A Better Way to Explain Life on Earth
By Deepak Chopra,™ MD and Rudolph E. Tanzi, PhD
The global pandemic has disrupted everything we call normal life. The disruption has been so catastrophic that there is fear among experts that this is only a “starter pandemic.” COVID is less infectious than the measles and less fatal than SARS. Instead of using this fact to stoke fear, we can do a great deal to heed COVID’s wakeup call.
A new way of looking at life itself holds out hope and optimism, because the popular image of deadly viruses assaulting humans like microscopic aliens is incorrect. Microbes are the very basis of life. We interact with them constantly, and much more than 99% of the time life is enhanced. Every advanced life form, including us, has microbial DNA woven into its own genome. A vast colony of bacteria known as the microbiome together with viruses (the virome) and fungi (the mycobiome) that inhabit every animal’s digestive tract, and when it comes to mammals, the microbiome not only makes digestion possible, but it connects us to the planetary biome — the totality of viruses, bacteria, and fungi that truly rules the earth.
It is a very benign rule. Look around at the astonishing diversity of life that evolution has produced. Evolution in higher life forms is the visible outcome of activity in the planetary biome. To keep the creation of new life beneficial, as it has been for billions of years, the first lesson of the new model is to realize that we are life itself. Our actions affect Nature directly in ways that either enhance life or lead it into destructive patterns.
If we look at COVID as a response, or even a message from the planetary biome, what is the message about? It is about disruption and imbalance. The microbial world responds quickly, at times instantly, to aberrant conditions. Fortunately, it can also respond quickly to rebalance itself, since balance is the natural tendency of every level of life.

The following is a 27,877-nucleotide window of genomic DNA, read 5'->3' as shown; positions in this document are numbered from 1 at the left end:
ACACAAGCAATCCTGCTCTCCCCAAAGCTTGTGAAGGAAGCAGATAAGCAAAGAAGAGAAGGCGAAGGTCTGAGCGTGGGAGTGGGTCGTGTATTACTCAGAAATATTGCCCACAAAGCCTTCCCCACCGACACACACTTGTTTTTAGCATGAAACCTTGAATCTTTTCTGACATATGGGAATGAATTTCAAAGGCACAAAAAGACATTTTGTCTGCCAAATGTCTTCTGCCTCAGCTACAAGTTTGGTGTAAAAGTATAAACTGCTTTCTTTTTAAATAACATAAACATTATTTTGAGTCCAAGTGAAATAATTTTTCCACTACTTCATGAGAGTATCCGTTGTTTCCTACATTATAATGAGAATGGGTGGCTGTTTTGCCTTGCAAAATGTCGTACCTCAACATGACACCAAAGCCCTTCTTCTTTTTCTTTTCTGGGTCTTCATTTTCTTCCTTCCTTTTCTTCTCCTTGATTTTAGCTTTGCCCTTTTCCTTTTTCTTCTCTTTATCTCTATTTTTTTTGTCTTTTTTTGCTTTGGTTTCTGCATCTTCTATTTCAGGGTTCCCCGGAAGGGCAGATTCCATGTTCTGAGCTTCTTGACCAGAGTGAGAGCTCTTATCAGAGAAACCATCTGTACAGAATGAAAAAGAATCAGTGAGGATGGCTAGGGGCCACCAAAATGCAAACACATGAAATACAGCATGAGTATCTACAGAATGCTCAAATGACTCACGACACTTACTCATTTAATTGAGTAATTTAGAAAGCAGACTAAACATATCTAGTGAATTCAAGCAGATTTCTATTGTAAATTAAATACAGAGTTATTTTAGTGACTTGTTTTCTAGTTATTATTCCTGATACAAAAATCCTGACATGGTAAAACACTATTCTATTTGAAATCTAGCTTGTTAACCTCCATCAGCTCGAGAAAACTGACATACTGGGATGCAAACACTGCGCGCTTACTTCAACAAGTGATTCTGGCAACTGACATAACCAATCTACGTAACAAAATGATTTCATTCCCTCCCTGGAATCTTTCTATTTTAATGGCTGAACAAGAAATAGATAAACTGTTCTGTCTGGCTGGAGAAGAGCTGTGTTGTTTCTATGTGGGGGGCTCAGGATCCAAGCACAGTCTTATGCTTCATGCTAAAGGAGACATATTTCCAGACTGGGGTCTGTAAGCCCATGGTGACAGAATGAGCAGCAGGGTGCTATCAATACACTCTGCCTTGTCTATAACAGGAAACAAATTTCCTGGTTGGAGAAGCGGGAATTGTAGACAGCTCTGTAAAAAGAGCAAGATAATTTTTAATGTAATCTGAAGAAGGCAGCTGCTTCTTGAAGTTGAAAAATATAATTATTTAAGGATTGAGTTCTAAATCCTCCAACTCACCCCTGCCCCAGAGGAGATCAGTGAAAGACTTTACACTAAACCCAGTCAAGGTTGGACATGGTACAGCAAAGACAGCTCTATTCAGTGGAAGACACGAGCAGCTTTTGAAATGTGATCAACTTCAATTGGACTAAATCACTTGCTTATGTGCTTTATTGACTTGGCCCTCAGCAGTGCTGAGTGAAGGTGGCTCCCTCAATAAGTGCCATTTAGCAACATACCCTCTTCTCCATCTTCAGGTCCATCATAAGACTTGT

Human beings are responsible for imbalance and disruption in many ways, most of them the product of modern life. We can begin with viruses. The earth has a global virome, which is currently being mapped at Stanford . This Earth database, once completed, which also allow us to identity the viruses in the human virome.
As in the human virome (and the microbiome and mycobiome), there can be dysbiosis, when one microbe goes out of balance and becomes opportunistic, amplifying itself at the expense of others. On a larger scale, humans, among all mammalian species, are being opportunistic as we remove forests and wetlands and pollute the land and oceans, leading to an unprecedented rate of extinction of species.
The novel COVID virus was most likely introduced into humans from other mammals as we insist on eating food from species that are too close to our genetic makeup (a notorious example being China’s so-called wet markets). By design in our evolution, the human microbiome prefers plants (our teeth, stomach acid, colon structure, and our need for plant fiber to feed our gut microbiome all support this conclusion).
The consumption of animals, especially mammalian species that are genetically more similar to humans, leads to putrefaction and microbial dysbiosis. As we make ourselves sick, we also propagate the production of opportunistic bacteria that disrupt the earth’s microbiome. Through the same meat diet we also propagate viruses and fungi that disrupt the earth’s virome and mycobiome. Our disruption extends to inducing and accelerating new mutations across all species on Earth with increasing levels of pollution at the chemical, electromagnetic, and radioactive levels.